A day after conducting a search operation at the Indian Premier League (IPL) headquarters in Mumbai, the income tax (I-T) department has decided to expand the net and bring all 10 IPL teams under its scanner. The department will now examine who owns and funds all the teams. On Friday, a team of five I-T officials, including two deputy directors, visited the Punjab Cricket Association office in Mohali which houses the IPL franchise Kings XI Punjab. A similar exercise was undertaken at Rajasthan Royals office in Jaipur.
Officials also conducted searches at the office of the Board of Control for Cricket in India (BCCI) in Chandigarh.
During Thursday’s survey, the department had taken possession of bid documents and agreements signed between the IPL with Rendezvous Sports and the Sahara Group.
The Sahara Group had offered $370 million for the Pune franchise and Rendezvous Sports had offered $333.33 million for Kochi.
“Earlier, we did not bother much with these checks but after the [Kochi team] fracas we felt we need to find out the channels through which the money has come in,” said a senior I-T official. “We feel some verifications are required since many large corporates and promoters have stakes in these teams. What we don’t know is whether the teams are owned by the individuals or companies,’’ he said.
The department has already started investigating the ownership and fund resources of the Kochi team after the public spat between Lalit Modi, and Shashi Tharoor.
Prima facie investigations in the stake holding pattern of the Kochi team confirm Modi’s statement. I-T officials are also looking into the amount of tax deducted at source (TDS) paid by IPL franchises. If TDS is not paid in full, it amounts to tax evasion.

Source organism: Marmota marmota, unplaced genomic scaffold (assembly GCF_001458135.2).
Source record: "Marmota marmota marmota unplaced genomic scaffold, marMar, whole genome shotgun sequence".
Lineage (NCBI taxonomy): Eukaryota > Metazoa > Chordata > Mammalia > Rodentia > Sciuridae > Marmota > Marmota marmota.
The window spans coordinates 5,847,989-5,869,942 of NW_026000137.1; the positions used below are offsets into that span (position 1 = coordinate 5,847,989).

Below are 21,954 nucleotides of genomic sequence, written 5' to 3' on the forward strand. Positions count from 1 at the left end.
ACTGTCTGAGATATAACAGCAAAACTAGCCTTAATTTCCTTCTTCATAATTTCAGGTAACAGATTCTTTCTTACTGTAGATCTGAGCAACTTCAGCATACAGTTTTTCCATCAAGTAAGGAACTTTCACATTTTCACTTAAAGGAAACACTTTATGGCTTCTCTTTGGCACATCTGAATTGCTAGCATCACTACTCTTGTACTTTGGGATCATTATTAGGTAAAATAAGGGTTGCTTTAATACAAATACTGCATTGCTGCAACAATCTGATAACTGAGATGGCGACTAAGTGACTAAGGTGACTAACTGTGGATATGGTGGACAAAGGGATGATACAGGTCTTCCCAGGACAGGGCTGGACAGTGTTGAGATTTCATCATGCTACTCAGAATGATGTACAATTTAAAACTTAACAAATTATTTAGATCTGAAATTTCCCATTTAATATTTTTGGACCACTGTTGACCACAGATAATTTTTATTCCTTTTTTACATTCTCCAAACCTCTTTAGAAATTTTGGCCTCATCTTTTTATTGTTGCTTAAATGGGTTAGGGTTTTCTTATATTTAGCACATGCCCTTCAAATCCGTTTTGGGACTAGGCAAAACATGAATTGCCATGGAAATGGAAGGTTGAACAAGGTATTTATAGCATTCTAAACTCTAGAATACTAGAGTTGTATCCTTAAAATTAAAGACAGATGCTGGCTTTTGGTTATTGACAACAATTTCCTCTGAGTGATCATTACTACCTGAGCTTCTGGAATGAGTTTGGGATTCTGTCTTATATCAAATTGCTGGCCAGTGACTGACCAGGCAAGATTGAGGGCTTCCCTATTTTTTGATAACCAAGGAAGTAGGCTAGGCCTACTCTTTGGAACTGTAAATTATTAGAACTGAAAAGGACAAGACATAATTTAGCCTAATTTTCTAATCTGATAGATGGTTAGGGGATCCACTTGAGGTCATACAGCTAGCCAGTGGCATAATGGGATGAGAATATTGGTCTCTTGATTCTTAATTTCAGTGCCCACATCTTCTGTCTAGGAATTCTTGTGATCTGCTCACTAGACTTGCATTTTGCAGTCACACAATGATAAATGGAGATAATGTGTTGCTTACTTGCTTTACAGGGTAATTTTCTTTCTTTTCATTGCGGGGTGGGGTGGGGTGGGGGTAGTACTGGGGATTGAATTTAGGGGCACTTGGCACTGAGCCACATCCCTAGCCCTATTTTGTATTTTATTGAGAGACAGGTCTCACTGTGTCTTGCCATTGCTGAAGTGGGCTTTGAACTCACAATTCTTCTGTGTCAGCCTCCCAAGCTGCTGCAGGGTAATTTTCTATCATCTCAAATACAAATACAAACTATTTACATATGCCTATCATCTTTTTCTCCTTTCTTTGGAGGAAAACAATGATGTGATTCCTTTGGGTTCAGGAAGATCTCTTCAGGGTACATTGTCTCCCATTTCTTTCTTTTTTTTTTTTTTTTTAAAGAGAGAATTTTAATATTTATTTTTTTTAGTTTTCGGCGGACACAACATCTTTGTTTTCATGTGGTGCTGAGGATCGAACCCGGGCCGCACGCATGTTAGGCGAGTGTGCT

I-T officials who quizzed Modi described him as cooperative. He was asked questions on the bidding process, ownership of franchises, deal between BCCI and Global Cricket Ventures (reportedly owned by his stepson-in-law Gaurav Burman). He was also asked about the charges made against Tharoor.
Modi said on Friday that the taxmen went back satisfied. Asked if he was quizzed for 7-8 hours, Modi said the questioning actually went on for 15-20 minutes.
“They wanted papers relating to two teams. It took time to collect these from two to three different places,” he said. “When they asked me about other teams (eight franchises that were bid for three years ago), I told them that information is in public domain.’’
‘IPL a branding game’
The income tax investigation was launched in the light of the fact that the new IPL teams had been sold at exorbitant prices. The spat between Lalit Modi and Shashi Tharoor, too, was a factor, said a senior I-T official.
“We feel IPL has become a branding game. The higher the price at which teams are sold, the higher the value of existing teams,’’ said an I-T official.
“While we are not saying there is anything fishy, it [investing in IPL] gives stakeholders an opportunity to legalise unaccounted for money by investing little or nothing,” said the officer.
Mukesh Ambani-owned Mumbai Indians, Shah Rukh Khan-owned Kolkata Knight Riders and Shilpa Shetty-promoted Rajasthan Royals had reportedly shown losses last year. “We find it surprising that the valuations of some teams are rising even when they are making losses. In case of these three, we will find out how their value went up, when we start assessing their accounts this year,’’ the official said.